The main benefit of community policing is the relationships that are able to develop between the law enforcement officer(s) and the community he or she is serving. A serious problem in many urban communities involves the lack of an informal or cordial relationship between police and civilians. The hostility or...
The main benefit of community policing is the relationships that are able to develop between the law enforcement officer(s) and the community he or she is serving. A serious problem in many urban communities involves the lack of an informal or cordial relationship between police and civilians. The hostility or suspicions that often accompany policing that relies on motorized patrols by a shifting array of officers too often results in violence. Officers who are alien to the environments in which they are posted, or who are familiar with the environment but lack cordial relationships with members of the community, are officers who are more likely to encounter hostile or suspicious citizens.
Community policing involves the regular deployment of the same officers in specified communities, with those officers expected to engage informally with the community, as a way of building bridges and minimizing antagonisms that can lead to fatal miscalculations. The more officers engage with the community, the better the relationships they are able to build and the less likely they are to find themselves in dangerous situations. Community policing is important because residents of given neighborhoods are able to get to know the law enforcement officers on a more informal basis, thereby facilitating the development of the kinds of relationships in which problems can be more peacefully resolved or anticipated before they become serious. Officers known to a neighborhood on an informal basis are more likely to recognize problems before they develop, because they are more familiar with the individuals and families and have a better understanding of the social and cultural dynamics of individual neighborhoods.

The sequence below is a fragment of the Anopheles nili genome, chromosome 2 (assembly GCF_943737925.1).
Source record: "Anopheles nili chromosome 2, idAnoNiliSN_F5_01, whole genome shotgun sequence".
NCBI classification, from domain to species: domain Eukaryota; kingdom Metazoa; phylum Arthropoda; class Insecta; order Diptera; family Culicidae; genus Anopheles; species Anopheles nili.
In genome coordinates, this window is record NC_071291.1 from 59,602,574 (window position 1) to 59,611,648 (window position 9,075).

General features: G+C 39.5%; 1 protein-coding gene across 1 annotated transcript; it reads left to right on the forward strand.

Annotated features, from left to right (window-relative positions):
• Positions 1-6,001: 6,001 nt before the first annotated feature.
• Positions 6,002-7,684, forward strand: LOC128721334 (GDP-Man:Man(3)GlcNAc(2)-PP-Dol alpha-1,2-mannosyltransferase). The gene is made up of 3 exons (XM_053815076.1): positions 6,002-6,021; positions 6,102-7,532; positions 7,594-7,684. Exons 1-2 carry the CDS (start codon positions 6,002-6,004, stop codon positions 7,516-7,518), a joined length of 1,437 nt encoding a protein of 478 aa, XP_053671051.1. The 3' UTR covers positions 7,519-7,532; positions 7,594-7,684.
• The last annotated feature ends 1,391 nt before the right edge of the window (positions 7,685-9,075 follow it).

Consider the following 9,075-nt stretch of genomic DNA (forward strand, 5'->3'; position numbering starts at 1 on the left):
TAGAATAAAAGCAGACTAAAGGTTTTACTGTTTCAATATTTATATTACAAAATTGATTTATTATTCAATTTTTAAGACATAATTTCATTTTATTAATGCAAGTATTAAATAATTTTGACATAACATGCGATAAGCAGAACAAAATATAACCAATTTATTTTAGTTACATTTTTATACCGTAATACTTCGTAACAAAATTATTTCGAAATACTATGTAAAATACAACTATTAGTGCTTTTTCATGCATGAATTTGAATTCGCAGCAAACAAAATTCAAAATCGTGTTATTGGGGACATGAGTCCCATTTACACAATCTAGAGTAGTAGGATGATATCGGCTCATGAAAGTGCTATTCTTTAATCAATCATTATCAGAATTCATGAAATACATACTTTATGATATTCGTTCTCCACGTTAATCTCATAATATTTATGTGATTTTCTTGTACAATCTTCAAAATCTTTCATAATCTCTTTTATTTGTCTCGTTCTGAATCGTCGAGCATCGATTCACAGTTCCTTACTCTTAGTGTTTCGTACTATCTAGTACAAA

An ancillary benefit of community policing involves the ability on the part of police officers to develop sources of information on criminal activities. When individual officers are able to build relationships, especially with potentially problematic individuals, they are far more likely to be able to use those relationships to cultivate sources among the citizenry—sources who are well-positioned to know when others among the populace are planning to engage or have engaged in criminal activity and who are willing to confide with the police officer they know.